Third Thing

Yesterday, I went to see Mark, my orthodpedic surgeon, for my six-week appointment. I’m 5 1/2 months out from surgery on my right shoulder, but still in pain. Here’s part of what I wrote to him by way of an update.

The pain is such that I can no longer exercise even with three pound dumbbells.

The pain is appreciable at night and mild during the day (most days the joint just feels a little stiff; other days, it hurts all day). The pain becomes worse the longer I am in bed.

The left shoulder also keeps me awake at times, especially if I’ve been active. My middle and upper back also hurt a great deal. I bought a Temper-Pedic type mattress, and that seemed to help for a couple of months, but now the back pain is worse than ever and bothers me no matter what position I am in. I anticipate a move back to the recliner if it gets worse.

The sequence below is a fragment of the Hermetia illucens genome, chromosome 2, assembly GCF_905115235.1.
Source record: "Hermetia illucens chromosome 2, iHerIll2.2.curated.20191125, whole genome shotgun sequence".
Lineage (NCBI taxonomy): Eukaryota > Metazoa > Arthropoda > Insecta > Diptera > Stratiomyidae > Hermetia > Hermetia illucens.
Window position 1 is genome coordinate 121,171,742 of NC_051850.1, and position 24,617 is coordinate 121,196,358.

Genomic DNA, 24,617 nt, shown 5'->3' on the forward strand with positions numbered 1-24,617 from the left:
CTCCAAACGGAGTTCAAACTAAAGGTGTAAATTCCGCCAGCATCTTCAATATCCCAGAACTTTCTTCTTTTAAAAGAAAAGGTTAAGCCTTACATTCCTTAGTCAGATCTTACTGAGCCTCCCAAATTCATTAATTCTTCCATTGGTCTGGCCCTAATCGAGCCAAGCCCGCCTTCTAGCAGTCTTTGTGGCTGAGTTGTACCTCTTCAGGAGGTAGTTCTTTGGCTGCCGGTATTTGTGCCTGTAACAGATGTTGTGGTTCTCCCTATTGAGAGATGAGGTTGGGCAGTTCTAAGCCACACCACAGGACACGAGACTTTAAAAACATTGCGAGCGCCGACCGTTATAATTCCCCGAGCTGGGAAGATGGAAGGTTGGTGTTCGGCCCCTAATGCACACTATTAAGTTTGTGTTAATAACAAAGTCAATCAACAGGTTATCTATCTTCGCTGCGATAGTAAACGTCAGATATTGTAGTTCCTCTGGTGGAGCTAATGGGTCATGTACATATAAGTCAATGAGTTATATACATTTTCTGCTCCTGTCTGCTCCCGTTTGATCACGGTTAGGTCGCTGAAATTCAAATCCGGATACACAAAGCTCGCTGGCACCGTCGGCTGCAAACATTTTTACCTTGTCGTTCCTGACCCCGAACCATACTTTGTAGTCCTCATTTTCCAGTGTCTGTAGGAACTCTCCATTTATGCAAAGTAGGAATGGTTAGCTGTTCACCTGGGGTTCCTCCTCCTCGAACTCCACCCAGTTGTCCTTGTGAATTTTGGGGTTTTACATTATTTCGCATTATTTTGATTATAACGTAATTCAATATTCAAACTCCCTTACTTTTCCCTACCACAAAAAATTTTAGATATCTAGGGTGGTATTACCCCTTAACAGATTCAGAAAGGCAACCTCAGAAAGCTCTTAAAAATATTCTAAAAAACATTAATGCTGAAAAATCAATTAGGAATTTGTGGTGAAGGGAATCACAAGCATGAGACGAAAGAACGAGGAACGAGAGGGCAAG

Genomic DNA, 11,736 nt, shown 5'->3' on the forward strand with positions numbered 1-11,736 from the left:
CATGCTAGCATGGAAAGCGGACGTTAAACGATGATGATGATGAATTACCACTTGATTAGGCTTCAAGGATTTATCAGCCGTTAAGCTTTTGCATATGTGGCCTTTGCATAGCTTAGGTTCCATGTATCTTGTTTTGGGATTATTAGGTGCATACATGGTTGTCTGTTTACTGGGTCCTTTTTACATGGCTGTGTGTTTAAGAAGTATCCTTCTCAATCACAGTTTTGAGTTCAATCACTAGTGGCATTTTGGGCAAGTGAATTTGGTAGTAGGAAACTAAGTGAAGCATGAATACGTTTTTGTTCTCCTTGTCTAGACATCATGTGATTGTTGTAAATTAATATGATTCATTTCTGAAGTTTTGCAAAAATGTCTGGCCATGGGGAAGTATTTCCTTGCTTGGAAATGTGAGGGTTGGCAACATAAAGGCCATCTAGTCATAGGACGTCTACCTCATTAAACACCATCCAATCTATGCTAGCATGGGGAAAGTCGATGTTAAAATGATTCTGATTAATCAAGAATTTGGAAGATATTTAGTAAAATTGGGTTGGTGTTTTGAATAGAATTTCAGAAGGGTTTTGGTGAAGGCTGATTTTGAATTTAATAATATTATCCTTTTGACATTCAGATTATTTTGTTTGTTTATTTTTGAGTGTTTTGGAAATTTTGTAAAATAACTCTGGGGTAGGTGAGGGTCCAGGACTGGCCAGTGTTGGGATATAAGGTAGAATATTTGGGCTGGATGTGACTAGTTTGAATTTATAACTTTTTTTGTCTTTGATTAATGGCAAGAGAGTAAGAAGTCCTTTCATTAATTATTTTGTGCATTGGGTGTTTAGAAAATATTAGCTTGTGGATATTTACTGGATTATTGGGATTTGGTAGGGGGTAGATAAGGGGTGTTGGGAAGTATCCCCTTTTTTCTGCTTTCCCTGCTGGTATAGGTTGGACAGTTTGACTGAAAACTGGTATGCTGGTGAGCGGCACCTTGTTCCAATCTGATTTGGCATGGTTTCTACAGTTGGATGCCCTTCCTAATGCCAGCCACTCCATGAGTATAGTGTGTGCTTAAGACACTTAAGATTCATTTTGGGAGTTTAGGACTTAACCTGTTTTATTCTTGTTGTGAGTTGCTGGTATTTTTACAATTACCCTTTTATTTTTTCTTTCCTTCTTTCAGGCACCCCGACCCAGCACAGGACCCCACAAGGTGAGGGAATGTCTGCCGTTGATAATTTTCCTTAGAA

I need two prescriptions. One for Percocet [oxycodone and acetaminophen] and one for Restoril [a sleeping pill]. I take two to three Percocets most nights, and I change ice packs every 1 1/2 to 4 hours. I also take Benadryl for the itching caused by the Percocet, but it still interferes with my sleep. Since acetaminophen now appears to be a greater health risk than formerly believed, I would prefer straight-up oxycodone.

Both the Percocet and the Restoril have the added benefit of helping me to avoid going into a funk when I wake up in the middle of the night and brood about my shoulder problems.